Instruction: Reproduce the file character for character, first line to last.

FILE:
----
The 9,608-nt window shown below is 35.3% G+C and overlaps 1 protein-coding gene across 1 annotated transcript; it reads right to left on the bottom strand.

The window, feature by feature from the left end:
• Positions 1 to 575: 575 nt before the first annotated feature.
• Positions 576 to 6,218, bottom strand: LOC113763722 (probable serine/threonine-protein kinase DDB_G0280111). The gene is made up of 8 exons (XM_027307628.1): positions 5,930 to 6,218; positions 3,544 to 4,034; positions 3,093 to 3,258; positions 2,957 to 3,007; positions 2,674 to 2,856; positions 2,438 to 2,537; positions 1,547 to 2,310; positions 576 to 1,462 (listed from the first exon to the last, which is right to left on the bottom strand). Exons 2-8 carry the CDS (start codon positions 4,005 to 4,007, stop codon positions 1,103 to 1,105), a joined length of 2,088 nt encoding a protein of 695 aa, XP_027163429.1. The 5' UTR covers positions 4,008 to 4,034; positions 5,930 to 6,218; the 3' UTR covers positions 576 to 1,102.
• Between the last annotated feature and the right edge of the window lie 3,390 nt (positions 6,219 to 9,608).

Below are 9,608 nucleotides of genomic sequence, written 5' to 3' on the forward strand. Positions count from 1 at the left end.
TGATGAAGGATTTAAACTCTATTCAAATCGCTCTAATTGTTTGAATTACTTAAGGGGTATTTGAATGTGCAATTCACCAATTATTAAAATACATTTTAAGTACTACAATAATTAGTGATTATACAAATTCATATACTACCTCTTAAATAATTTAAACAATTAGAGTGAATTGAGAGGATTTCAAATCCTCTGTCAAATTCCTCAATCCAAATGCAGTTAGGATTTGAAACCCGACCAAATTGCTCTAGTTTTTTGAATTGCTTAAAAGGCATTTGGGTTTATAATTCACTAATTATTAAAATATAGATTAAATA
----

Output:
The 9,608-nt window shown below is 35.3% G+C and overlaps 1 protein-coding gene across 1 annotated transcript; it reads right to left on the bottom strand.

The window, feature by feature from the left end:
• Positions 1 to 575: 575 nt before the first annotated feature.
• Positions 576 to 6,218, bottom strand: LOC113763722 (probable serine/threonine-protein kinase DDB_G0280111). The gene is made up of 8 exons (XM_027307628.1): positions 5,930 to 6,218; positions 3,544 to 4,034; positions 3,093 to 3,258; positions 2,957 to 3,007; positions 2,674 to 2,856; positions 2,438 to 2,537; positions 1,547 to 2,310; positions 576 to 1,462 (listed from the first exon to the last, which is right to left on the bottom strand). Exons 2-8 carry the CDS (start codon positions 4,005 to 4,007, stop codon positions 1,103 to 1,105), a joined length of 2,088 nt encoding a protein of 695 aa, XP_027163429.1. The 5' UTR covers positions 4,008 to 4,034; positions 5,930 to 6,218; the 3' UTR covers positions 576 to 1,102.
• Between the last annotated feature and the right edge of the window lie 3,390 nt (positions 6,219 to 9,608).

Below are 9,608 nucleotides of genomic sequence, written 5' to 3' on the forward strand. Positions count from 1 at the left end.
TGATGAAGGATTTAAACTCTATTCAAATCGCTCTAATTGTTTGAATTACTTAAGGGGTATTTGAATGTGCAATTCACCAATTATTAAAATACATTTTAAGTACTACAATAATTAGTGATTATACAAATTCATATACTACCTCTTAAATAATTTAAACAATTAGAGTGAATTGAGAGGATTTCAAATCCTCTGTCAAATTCCTCAATCCAAATGCAGTTAGGATTTGAAACCCGACCAAATTGCTCTAGTTTTTTGAATTGCTTAAAAGGCATTTGGGTTTATAATTCACTAATTATTAAAATATAGATTAAATA